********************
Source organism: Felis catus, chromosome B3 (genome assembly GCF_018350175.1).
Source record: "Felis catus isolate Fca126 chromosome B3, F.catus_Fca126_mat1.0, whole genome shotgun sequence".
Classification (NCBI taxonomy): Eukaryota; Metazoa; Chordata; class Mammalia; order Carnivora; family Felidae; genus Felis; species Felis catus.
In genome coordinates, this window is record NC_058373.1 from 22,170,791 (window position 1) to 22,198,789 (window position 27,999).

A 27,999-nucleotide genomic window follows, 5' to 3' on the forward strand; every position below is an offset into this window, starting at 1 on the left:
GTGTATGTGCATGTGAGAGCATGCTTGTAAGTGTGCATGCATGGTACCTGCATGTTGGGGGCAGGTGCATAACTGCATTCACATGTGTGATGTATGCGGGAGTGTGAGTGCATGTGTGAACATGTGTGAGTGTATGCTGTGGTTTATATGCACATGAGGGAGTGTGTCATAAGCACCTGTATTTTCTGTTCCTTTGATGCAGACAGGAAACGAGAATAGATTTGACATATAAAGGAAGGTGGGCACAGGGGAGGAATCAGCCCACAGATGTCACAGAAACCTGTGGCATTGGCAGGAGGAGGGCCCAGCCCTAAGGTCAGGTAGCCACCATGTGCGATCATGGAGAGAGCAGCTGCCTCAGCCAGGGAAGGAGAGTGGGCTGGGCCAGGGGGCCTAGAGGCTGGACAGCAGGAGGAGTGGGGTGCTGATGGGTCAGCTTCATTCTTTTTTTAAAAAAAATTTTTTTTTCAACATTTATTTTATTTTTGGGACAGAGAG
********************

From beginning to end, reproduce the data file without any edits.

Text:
Source organism: Felis catus, chromosome B3 (genome assembly GCF_018350175.1).
Source record: "Felis catus isolate Fca126 chromosome B3, F.catus_Fca126_mat1.0, whole genome shotgun sequence".
Classification (NCBI taxonomy): Eukaryota; Metazoa; Chordata; class Mammalia; order Carnivora; family Felidae; genus Felis; species Felis catus.
In genome coordinates, this window is record NC_058373.1 from 22,170,791 (window position 1) to 22,198,789 (window position 27,999).

A 27,999-nucleotide genomic window follows, 5' to 3' on the forward strand; every position below is an offset into this window, starting at 1 on the left:
GTGTATGTGCATGTGAGAGCATGCTTGTAAGTGTGCATGCATGGTACCTGCATGTTGGGGGCAGGTGCATAACTGCATTCACATGTGTGATGTATGCGGGAGTGTGAGTGCATGTGTGAACATGTGTGAGTGTATGCTGTGGTTTATATGCACATGAGGGAGTGTGTCATAAGCACCTGTATTTTCTGTTCCTTTGATGCAGACAGGAAACGAGAATAGATTTGACATATAAAGGAAGGTGGGCACAGGGGAGGAATCAGCCCACAGATGTCACAGAAACCTGTGGCATTGGCAGGAGGAGGGCCCAGCCCTAAGGTCAGGTAGCCACCATGTGCGATCATGGAGAGAGCAGCTGCCTCAGCCAGGGAAGGAGAGTGGGCTGGGCCAGGGGGCCTAGAGGCTGGACAGCAGGAGGAGTGGGGTGCTGATGGGTCAGCTTCATTCTTTTTTTAAAAAAAATTTTTTTTTCAACATTTATTTTATTTTTGGGACAGAGAG